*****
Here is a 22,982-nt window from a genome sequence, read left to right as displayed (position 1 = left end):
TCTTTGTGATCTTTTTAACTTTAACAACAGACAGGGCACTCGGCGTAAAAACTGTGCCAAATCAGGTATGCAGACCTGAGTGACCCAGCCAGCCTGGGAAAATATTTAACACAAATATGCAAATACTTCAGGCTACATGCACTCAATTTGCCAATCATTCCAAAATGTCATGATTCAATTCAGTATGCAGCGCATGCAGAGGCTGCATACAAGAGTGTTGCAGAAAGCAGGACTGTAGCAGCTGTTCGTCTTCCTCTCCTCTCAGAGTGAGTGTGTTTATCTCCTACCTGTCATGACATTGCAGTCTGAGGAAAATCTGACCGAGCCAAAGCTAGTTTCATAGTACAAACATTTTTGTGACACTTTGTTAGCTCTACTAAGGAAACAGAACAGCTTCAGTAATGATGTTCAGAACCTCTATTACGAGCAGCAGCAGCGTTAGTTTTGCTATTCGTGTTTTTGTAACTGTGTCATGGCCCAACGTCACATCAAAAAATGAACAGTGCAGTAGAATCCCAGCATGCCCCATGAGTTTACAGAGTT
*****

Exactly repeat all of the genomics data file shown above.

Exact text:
Here is a 22,982-nt window from a genome sequence, read left to right as displayed (position 1 = left end):
TCTTTGTGATCTTTTTAACTTTAACAACAGACAGGGCACTCGGCGTAAAAACTGTGCCAAATCAGGTATGCAGACCTGAGTGACCCAGCCAGCCTGGGAAAATATTTAACACAAATATGCAAATACTTCAGGCTACATGCACTCAATTTGCCAATCATTCCAAAATGTCATGATTCAATTCAGTATGCAGCGCATGCAGAGGCTGCATACAAGAGTGTTGCAGAAAGCAGGACTGTAGCAGCTGTTCGTCTTCCTCTCCTCTCAGAGTGAGTGTGTTTATCTCCTACCTGTCATGACATTGCAGTCTGAGGAAAATCTGACCGAGCCAAAGCTAGTTTCATAGTACAAACATTTTTGTGACACTTTGTTAGCTCTACTAAGGAAACAGAACAGCTTCAGTAATGATGTTCAGAACCTCTATTACGAGCAGCAGCAGCGTTAGTTTTGCTATTCGTGTTTTTGTAACTGTGTCATGGCCCAACGTCACATCAAAAAATGAACAGTGCAGTAGAATCCCAGCATGCCCCATGAGTTTACAGAGTT